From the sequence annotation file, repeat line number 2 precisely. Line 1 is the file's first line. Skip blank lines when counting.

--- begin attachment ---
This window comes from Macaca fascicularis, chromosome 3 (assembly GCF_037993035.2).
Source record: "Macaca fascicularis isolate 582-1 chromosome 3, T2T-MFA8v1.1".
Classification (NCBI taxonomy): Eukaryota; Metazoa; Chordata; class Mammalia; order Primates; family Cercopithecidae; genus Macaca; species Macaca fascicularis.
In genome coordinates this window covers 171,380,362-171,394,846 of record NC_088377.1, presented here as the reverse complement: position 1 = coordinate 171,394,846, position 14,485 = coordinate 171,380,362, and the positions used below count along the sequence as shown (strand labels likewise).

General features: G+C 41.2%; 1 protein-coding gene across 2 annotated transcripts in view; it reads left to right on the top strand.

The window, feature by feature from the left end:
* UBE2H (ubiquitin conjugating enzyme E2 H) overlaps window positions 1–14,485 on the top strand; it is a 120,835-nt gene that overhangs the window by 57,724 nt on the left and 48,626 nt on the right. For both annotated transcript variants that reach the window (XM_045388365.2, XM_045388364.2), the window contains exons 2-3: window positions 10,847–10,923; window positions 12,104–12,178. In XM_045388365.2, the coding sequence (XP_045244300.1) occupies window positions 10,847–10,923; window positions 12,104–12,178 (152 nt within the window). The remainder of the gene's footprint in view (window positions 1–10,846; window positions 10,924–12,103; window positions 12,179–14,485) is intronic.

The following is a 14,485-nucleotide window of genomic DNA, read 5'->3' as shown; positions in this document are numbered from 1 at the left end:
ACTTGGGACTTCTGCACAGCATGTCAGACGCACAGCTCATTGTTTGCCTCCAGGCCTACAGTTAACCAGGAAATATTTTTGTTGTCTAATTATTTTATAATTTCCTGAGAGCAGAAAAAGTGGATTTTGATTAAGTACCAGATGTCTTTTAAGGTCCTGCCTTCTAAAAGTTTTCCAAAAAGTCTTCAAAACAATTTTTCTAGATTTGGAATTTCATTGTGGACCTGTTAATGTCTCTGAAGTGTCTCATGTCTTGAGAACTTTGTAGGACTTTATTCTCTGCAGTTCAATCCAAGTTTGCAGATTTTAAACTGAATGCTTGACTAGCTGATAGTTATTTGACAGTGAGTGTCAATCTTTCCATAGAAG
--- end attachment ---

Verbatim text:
Source record: "Macaca fascicularis isolate 582-1 chromosome 3, T2T-MFA8v1.1".